This is Audio EXP for the 2nd of May 2020, and the title of this episode is ‘Fighting back’.
[The following is a transcript of Audio EXP: #42]
Yeah, I guess that’s a bit of a strange title especially as this episode has news of COVID-19 cancellations but is also has stories of people actively getting on with their life, companies trying new things and some sort of progress.
I mean, is this the new normal? This week Geek Native added face masks to the web store.
Why? Redbubble, the company that powers the store, making each item on demand, added in face masks. These aren’t depriving health workers of PPE because, quite frankly, they’re not medical grade masks. These are the masks you to reduce the chances of you infecting someone else. Here in Scotland, the government is now officially requesting that citizens wear them.
So, why not? I adapted as many of the designs already in the store as possible. Yep, I even turned famous last words into face masks. Hopefully, that’s sassier than it is tacky, but so far the dragon and the cursed dice have been the most popular.
The more significant COVID-19 versus geek story of the week is the cancellation of UK Games Expo. Gen Con has decided to delay registration but, at the time of recording, is still hoping to go ahead.
UK Games Expo already moved once. In fact, Tabletop Scotland even rescheduled to stay of their way. It looks as if the UK is lagging behind in the recovery effort after we finally got around to factoring in deaths in care homes. As a result, I guess the UK Games Expo people thought it was unlikely the NEC would be either free or safe to use this year. There’s currently an emergency hospital at the location.
Now, no UK Games Expo is disappointing for gamers, but it can be seriously bad news for companies. It’s a marketplace. It’s where the big news is made.
Sure, you can sell online but without the mouthpiece of the convention to broadcast your latest goodies then who is going to know to check out your store?
With that in mind, I’m pleased and pressured to present the bittrays on Geek Native. Bittrays are a new invention and you were going to hear about them at UKGE. Now you’re hearing them about them here instead.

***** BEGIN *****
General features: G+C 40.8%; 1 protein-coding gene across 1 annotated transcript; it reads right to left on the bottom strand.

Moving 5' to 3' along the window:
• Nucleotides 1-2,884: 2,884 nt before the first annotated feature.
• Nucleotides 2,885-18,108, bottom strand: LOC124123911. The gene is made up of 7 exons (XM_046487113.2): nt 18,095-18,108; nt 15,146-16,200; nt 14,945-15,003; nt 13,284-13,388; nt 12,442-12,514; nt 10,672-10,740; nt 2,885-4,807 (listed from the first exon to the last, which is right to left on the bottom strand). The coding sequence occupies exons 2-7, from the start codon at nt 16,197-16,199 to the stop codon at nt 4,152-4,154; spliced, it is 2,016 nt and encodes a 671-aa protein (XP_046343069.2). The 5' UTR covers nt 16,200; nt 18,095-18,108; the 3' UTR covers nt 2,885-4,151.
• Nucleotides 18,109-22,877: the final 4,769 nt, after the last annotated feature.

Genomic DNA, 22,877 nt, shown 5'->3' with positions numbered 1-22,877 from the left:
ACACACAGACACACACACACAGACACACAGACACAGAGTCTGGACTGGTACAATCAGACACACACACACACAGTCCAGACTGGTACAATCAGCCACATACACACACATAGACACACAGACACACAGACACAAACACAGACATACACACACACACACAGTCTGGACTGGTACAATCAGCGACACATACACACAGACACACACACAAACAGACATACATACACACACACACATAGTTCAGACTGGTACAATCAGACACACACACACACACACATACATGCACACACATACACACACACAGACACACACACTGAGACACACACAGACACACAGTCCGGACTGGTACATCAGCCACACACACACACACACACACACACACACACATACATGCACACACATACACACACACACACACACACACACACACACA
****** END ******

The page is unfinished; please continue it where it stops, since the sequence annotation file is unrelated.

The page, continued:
What’s a bittray? They’re fold up trays to store your meeple, tokens and cards during a board game.
They’re also very pretty. I encourage you to check out the site and the pictures we have of All Rolled Up’s designs.a Rafflecopter giveaway
You may well have heard of All Rolled Up too. They, essentially, invented the fold-up dice trays that are so popular as Kickstarter bonuses. If you have an official publisher branded dice tray then it’s probably All Rolled Up.
The bittrays are similar in design, but smaller in surface area and designed to support cards so you can draw from them during the game.
Geek Native has three sets of seven rainbow bittrays inbound. That was what I could do to thank All Rolled Up for letting me talk about them. I don’t need three sets of bittrays, though, so I’m going to give them all away, and there’s a competition on the site.
The competition is easy to enter but hard to win. You do need to login into a widget to manage your entry, but you’re not going on to any mailing lists. I just need that widget to manage entries and pick winners at random.
To get 1 chance of winning a set of 7 bittrays you just have to tell the widget whether you’ve ever had a piece of a board game go missing. You get another chance of being a winner if you visit the All Rolled Up Facebook. Just visit, you don’t have to like it.
There is another competition on the site this week too. It’s for Life is Strange: Volume 3. That’s the official comic book spinoff from the game.
To enter that competition, you also have to answer a multiple-choice question with no wrong answers. Where are all the time travellers from the future?a Rafflecopter giveaway
Right now, each chance you have of winning Life is Strange is about a 2% chance of being the winner. Sorry to say, if people flood to that competition as a result of this podcast then that’ll go down, but I still think the odds are pretty generous.
Okay, so that’s the story about All Rolled Up launching their clever new bittrays over the internet. Here’s another COVID-19 story and it begins with the unpleasant news of Stephen Hart losing his job because of it.
Stephen Hart is also known as RPG publisher The Grinning Frog. In response to being jobless, Stephen is running a Kickstarter to start a new digital fantasy RPG magazine.
It’s called Dungeon Master’s Adventure Pack and it’s funded.
I talked to Stephen and asked questions like – have you done this math, could this really replace your job? I also asked what happens to the magazine a new job turns up.
Stephen must have given good answers as the Kickstarter is going from strength to strength.
Sometimes good news is hidden in bad. For example, the D&D movie has now been delayed until 2022. In fact, I think Paramount means that they’re not starting the D&D movie until 2022.
Bad news, right? Well, maybe. I took it as confirmation that Paramount is taking the D&D movie seriously enough to mention it. It’s not cancelled either. So despite not having any actors cast, it seems like the studio is still working on the project. I’m calling that good news.
Oh, while we’re talking about movies I recommend the short film “The Beacon”. It was posted on the site this week, it’s 25-minute sci-fi with some great effects.
In the grey box under the video, on Geek Native, you’ll find a “teleport link” which will take you to a randomly selected other short movie on the site.